Although the possibility of procuring a mistake fare may indeed be increasing in difficulty due to improved technology and potentially more restrictive regulations, here is part two of this article as to seven reasons why mistake fares may not be dying:
4. Mistake Fares Versus Airfares Procured by Questionable Means
This latest shift in policy by the Department of Transportation is most likely derived from this footnote included in the aforementioned official statement:
In February 2015, United Airlines experienced a mistaken fare situation where, in order to purchase a ticket, individuals had to go to United’s Denmark website which had fares listed in Danish Krone throughout the purchasing process. Only people who identified “Denmark” as their location/country when entering billing information at the completion of the purchase process were able to complete their purchase at the mistaken fare levels. The Enforcement Office decided not to take action against United for not honoring the fare offers because the fare offer was not marketed to consumers in the United States. The Enforcement Office also noted its concern that to obtain the fare, some purchasers had to manipulate the search process on the website in order to force the conversion error to Danish Krone by misrepresenting their billing address country as Denmark when, in fact, Denmark was not their billing address country.
That was not taking advantage of a mistake fare; rather, that was a way for customers to blatantly and purposely circumvent paying the appropriate airfare by questionable means. Perhaps that was the pivotal situation as at least minimally part of the reason why the Department of Transportation was prompted to change its policy and issue its latest official statement.
5. Dynamic Pricing: Can it Bite the Airlines as Much as Benefit Them?
Airlines long been engaged in dynamic pricing to the point where jokes regarding their absurdity have become classics — such as the one which is approximately 20 years old and pertains to what if airlines sold paint, as one of many examples…
…and not only have airlines not abated on keeping the consumer puzzled as to what airfare is valid and when; but instead, the contrary seems to be happening: there are signs that that pricing model has actually been extended to pervade award travel as well. For example, Delta Air Lines no longer has these award charts available to members of its SkyMiles frequent flier loyalty program. As with airfares, customers are left to “roll the dice” and take a chance as to how many SkyMiles need to be redeemed for a certain award — again with myriad factors to determine the final price.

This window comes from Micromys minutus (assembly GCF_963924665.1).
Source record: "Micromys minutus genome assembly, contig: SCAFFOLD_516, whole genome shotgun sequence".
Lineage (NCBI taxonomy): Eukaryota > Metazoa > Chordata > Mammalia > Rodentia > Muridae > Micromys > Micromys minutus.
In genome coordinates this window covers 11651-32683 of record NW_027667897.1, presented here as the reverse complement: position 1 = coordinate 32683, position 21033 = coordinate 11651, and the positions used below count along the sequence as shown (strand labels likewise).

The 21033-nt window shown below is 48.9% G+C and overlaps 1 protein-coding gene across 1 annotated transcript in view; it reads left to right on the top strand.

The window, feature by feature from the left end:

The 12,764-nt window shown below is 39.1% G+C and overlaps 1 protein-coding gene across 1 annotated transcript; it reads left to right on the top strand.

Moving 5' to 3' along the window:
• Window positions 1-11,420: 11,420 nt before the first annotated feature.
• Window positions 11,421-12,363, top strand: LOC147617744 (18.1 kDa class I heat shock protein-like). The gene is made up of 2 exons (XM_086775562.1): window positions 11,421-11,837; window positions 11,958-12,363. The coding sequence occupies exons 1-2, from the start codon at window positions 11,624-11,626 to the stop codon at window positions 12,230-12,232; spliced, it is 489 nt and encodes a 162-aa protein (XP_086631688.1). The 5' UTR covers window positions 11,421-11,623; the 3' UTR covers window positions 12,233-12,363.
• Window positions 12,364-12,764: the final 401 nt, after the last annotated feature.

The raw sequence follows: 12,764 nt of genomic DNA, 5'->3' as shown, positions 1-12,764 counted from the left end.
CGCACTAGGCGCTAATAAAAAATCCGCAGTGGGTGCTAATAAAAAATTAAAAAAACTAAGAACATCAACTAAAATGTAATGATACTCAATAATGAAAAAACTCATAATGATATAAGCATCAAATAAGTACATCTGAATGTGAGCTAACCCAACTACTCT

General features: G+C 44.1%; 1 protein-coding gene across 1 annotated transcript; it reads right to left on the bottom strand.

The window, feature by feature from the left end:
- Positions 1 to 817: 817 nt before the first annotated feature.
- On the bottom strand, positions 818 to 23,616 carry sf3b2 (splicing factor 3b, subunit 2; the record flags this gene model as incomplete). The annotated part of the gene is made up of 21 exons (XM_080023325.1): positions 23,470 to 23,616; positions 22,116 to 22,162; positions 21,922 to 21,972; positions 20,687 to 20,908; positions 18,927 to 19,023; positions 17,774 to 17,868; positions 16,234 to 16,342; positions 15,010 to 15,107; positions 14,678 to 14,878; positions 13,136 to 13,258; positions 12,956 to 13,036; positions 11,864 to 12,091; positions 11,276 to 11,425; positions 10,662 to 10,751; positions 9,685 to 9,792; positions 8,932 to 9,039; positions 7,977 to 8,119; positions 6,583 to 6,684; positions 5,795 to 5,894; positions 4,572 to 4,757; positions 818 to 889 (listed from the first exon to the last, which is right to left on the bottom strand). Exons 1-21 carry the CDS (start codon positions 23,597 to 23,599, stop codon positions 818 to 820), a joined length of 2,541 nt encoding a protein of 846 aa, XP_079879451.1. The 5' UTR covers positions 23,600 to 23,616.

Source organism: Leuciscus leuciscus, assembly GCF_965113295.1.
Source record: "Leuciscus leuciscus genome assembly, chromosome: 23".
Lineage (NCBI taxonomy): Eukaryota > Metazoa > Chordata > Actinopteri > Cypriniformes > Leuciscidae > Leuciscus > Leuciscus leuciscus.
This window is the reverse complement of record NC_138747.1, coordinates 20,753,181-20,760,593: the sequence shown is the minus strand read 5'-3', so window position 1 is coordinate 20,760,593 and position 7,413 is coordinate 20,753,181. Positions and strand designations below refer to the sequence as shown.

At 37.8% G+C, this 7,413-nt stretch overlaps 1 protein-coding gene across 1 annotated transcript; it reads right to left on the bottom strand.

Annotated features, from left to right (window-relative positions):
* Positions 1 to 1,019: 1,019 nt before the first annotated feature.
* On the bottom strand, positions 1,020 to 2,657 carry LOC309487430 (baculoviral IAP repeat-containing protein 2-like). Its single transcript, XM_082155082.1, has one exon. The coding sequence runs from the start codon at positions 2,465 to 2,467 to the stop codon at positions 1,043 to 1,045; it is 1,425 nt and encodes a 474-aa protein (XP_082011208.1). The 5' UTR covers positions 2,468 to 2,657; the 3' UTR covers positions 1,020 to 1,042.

With dynamic pricing comes uncertainty by the consumer; and with that uncertainty comes the questioning of the validity of an airfare. Is it really fair for a consumer to be burdened with proving that an airfare is indeed a sale upon which they unknowingly stumbled; or that the airfare is an actual mistake? Arguably not — because…
6. Mistake Fares are the Responsibility of the Airline — Period
…if an airline cannot ensure that the quality of information it distributes is as accurate as possible, why should the consumer bear the inconvenience or responsibility of the mistake?
In every industry, there is a subset of customers who take advantage of the mistakes of companies — or solely purchase “loss leader” items or services without purchasing other items or services which the company intended for you to purchase in order to profit. Supermarkets are a good example: items will be advertised and displayed at them for a good deal — let us say half the regular price, for example. Management of the supermarket might be willing to lose money on a container of ice cream or boxes of pasta if it means getting you into the store to purchase other items which may not be on sale: “I am here already and I need tuna — I guess I will buy several cans.”